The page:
Understanding Wood Markings in Types of Woods

by Team BuildMyplace on Jun 21, 2023

Understanding Wood Markings in Types of Woods


The cabinets look extremely beautiful and make the kitchen look well-organized, there is no doubt about that. However, the types of woods plays an equally important role as its looks would in cabinet construction. Before finalizing a kitchen cabinet, you must look at its construction. Solid wood and wood veneers are used to construct cabinets. Generally, you can witness color change. It naturally occurs because when the wood is exposed to different lighting atmospheres, it tends to change its appearance. It depends on the soil where the trees are grown. Apart from that, natural reaction trunks end grain surfaces and after areas of the wood stain and darker than the other areas. It is a natural phenomenon that’s beyond one’s control.

Furthermore, all types of woods contain features like pinholes, sap runs, knots, and darkening due to aging. These features make wood look naturally appealing and similarly, it reflects on the cabinet’s appearance.


Note: Avoid all types of woods from exposing to moisture for a long time.


Structure of the Wood

Structure of the Wood

  • Bark - Bark is a tough outer layer of the wood block that seems pretty rough and stern.
  • Sapwood - The new growth that you can see around the core later is called sapwood. It is lighter in color and is covered with the bark.
  • Heartwood - It is the core of the tree and is darker in color.


Types of Woods

Types of Woods

Cherry wood 

The appearance of cherry wood is compared to cherry as it has red color undertones. However, there are variations in the shades, i.e., white to deep rich brown. Cherry wood contains even textures, exposed pin knots, and curly grains. Turning dark due to aging is one of the qualities of cherry. Below are the features of typical cherry wood:

  • It has streaks, pin knots, and small sap pockets.
  • It naturally turns darker over time and captures a stained look.
  • It might get bumpy and scratchy after a while.
  • You can witness variations in side-by-side cabinets.
  • It has color variations from pale yellow to deep reddish brown.

Maple wood

Maple wood is a closed-grain hardwood that looks white or cream but contains reddish brown hues. White maple wood contains more uniform graining patterns than other types of woods. Fine brown lines, wavy gaining with curls, mineral streaks, and bird’s eye dots are some of its characteristics. These characteristics make the wood look naturally appealing. Below are the features of maple wood:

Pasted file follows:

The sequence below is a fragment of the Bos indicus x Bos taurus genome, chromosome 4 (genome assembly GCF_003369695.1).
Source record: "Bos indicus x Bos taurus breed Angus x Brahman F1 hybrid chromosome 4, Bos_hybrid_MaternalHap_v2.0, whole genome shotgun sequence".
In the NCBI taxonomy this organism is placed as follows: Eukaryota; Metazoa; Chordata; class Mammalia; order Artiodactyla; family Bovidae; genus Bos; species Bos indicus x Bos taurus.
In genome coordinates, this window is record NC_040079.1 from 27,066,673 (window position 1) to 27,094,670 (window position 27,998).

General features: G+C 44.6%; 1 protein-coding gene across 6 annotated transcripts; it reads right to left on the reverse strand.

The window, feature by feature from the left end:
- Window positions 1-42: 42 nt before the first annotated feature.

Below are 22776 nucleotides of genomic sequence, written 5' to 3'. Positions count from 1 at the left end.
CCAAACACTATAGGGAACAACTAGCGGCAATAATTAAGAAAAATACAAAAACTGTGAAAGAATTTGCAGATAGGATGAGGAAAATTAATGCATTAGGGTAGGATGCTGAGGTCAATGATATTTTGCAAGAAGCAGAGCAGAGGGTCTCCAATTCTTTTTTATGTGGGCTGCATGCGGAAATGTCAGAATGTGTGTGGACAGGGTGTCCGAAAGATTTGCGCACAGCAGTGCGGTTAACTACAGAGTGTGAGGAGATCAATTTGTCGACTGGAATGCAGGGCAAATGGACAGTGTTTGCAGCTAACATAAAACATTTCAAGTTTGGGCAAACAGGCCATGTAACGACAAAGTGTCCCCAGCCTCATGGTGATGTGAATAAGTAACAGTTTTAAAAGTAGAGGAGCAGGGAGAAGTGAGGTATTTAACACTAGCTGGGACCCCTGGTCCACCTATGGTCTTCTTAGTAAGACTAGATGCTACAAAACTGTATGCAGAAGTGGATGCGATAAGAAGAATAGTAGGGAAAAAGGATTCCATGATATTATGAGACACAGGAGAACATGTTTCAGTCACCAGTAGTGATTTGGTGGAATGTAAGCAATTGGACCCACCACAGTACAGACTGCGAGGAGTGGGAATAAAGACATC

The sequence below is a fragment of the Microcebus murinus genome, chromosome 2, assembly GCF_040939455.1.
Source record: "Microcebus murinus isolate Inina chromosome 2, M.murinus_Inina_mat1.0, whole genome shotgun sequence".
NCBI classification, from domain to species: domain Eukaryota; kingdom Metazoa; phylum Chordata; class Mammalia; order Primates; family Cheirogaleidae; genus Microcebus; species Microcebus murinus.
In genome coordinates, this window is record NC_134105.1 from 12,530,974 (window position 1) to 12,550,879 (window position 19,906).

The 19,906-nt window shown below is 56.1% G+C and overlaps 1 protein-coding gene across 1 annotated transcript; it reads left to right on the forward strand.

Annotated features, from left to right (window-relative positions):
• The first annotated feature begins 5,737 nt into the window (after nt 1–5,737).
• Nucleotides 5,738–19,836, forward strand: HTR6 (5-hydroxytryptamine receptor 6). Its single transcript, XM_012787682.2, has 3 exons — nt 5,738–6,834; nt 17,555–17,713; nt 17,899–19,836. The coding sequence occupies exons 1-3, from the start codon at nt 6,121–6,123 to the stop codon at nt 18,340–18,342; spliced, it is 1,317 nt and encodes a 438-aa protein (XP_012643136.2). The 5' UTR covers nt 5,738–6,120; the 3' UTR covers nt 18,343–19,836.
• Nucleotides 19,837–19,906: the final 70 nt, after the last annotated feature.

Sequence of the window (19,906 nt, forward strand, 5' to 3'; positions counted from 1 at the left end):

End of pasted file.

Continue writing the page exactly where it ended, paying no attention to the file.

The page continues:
• It has color variations from creamy white to dark reddish brown.
  • When stained, you can find wavy, burl-graining, worm-tracking, and curly bird’s eye patterns.
  • You can witness variations in side-by-side cabinets.
  • It will form mineral streaks that will naturally turn darker over time and captures a stained look.

Birch Wood

Birch is a heavy close gained hardwood. This wood is available in light brown or reddish-colored heartwood with creamy yellow sapwood. It has mild grain patterns that are both straight and wavy. Birchwood does not fade or get darker too easily, unlike other types of woods. Its smooth and hard surface makes it easy to stain or finish.  Below are the features of birch wood:

  • The short grain areas will always be visible.
  • While creating contrast or staining, its mineral streaks will grow darker.
  • Staining can make it look darker, wavy, curly, and burl-graining.
  • Different wood densities will form irregular spots and color patches.


Features Found in Common Types of Woods

Features Found in Common Types of Woods

  • Mineral streaks

Mineral streaks are a type of wood markings that are naturally present in the wood. It is basically because of the moisture absorption that a tree contains from the soil. The wood seems to have grainy with brown, black, or olive streaks. The mineral streaks will appear dark or light in shade, depending on the cabinet construction.

  • Pin knots and sap pockets

 When the tree naturally dies or if the branches are torn apart from the tree, that part starts decaying. As a result, it appears darker compared to the sapwood and has ½” or smaller knots. Plus, it does not affect the cabinet’s quality.

  • Aging of wood

The wood aging is a natural phenomenon that can change the wood’s color over time and turn it either darker or lighter. This defect can occur due to wood exposure in different environments, like moisture, direct sunlight, and room temperature.

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